This past Christmas Eve, as per our custom, we hit the fine, fine bar of the Oak Room for a drink. Tucked inside the Plaza Hotel just off Central Park, the 1907 bar is right out of central casting in terms of holiday ambiance. (Pronounced am-BEE-ance, naturally.) Through the window there are horses and sleighs and tree-tops and the ice-skating rink; inside everyone’s on their best behavior… Though my father likes to recall a business lunch a few decades back where the wood-paneled place was populated only by businessmen and hookers.( Speaking of women, they weren’t allowed in at first; they had to wait till the bar reopened post-Prohibiton in 1934.)
Hookers or no, the Oak Room has got that kind of lush. warm glow — courtesy the turn of the last century lighting, vaulted ceilings, an emerald-toned mural of German feudal castles and yards of burnished oak — that make you order in hushed tones and wish you hadn’t left your long-stemmed cigarette holder back at home. But instead of caviar and Champagne, we ordered Scotch and the dry-aged $20 Prime burger, off a lovely fancy American hotel menu (tomato and fennel soup, a salad of stellar greens with lightly pickled tomatoes and Bucheron cheese; thin sheets of tomato-flavored crackers hit with zataar and cumin seed) recently redesigned by chef Eric Hara.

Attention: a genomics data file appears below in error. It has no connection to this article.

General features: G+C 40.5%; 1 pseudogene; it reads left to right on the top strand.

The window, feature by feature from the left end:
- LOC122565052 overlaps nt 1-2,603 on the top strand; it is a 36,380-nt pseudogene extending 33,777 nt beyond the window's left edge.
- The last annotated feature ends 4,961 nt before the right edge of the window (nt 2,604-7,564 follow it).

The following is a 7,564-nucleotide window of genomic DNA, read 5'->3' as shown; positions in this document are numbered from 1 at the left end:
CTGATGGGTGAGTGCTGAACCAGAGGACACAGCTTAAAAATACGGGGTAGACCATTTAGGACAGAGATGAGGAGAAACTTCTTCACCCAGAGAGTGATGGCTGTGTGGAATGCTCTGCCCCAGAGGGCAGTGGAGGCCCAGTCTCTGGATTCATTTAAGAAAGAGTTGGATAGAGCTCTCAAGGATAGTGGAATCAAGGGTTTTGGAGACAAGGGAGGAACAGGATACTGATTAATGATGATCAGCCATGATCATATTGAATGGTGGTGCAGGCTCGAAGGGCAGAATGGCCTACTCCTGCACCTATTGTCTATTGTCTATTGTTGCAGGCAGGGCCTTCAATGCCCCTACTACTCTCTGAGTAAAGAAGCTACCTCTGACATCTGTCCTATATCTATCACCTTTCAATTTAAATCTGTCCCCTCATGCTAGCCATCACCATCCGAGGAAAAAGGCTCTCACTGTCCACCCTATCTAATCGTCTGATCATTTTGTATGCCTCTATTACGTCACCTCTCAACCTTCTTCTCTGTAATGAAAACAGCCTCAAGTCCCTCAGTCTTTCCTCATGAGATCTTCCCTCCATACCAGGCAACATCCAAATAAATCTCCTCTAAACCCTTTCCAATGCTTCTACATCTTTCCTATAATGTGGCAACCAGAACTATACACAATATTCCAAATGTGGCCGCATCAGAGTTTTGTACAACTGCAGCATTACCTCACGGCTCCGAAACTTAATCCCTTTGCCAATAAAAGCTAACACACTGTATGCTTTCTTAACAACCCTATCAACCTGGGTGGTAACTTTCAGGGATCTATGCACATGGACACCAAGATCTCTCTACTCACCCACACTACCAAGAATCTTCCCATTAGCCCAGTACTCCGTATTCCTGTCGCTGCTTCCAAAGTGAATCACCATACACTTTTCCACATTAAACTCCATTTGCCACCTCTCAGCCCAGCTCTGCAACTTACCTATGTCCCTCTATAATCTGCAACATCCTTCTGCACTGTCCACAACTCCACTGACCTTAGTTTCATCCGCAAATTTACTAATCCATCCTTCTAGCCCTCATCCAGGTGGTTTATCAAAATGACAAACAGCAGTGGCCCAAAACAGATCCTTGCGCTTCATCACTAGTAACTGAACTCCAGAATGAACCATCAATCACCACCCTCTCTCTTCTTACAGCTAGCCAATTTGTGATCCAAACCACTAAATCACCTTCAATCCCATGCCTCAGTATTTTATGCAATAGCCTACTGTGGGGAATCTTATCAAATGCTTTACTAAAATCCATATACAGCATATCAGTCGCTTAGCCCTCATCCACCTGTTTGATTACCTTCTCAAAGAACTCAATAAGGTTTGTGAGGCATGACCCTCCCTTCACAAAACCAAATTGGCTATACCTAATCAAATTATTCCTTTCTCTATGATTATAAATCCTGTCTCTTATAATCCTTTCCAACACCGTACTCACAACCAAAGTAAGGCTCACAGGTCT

It’s always been our belief that in a city of incredible patties, the best probably lies undiscovered and unblogged: It’s likely some rarely ordered lunch entree at some random spot you’d never think to order it, like Del Posto or the John Dory. So we often take a gamble on a burger in a bar like the Oak Room, where the men who like their meat and are able to pay top price for it stop for lunch.
We’re glad we did: Well-seasoned and cooked perfectly medium rare, this massive slab of seared ground dry-aged beef was indeed juicy, tender and flavorful, and came slathered with salty-tart blue cheese on an excellently chewy seeded pretzel bun that was soft but sturdy enough to hold up to the plentiful juices of the burger and nicely garnished martini-style with a green olive and a cornichon. (Plus we always dig the hotel-style tray of condiments, meaning our own little jars of mustard, ketchup and mayo plus a housemade remoulade.)
It looked so good, in fact, that the table of Japanese tourists next door had to order their own after staring at our first bites in envy. And it may not be a honey-baked ham or roast goose, but at the Oak Room, a burger and fresh-cut salty fries with a glass of fine Scotch is, to us, a fine way to celebrate the holidays.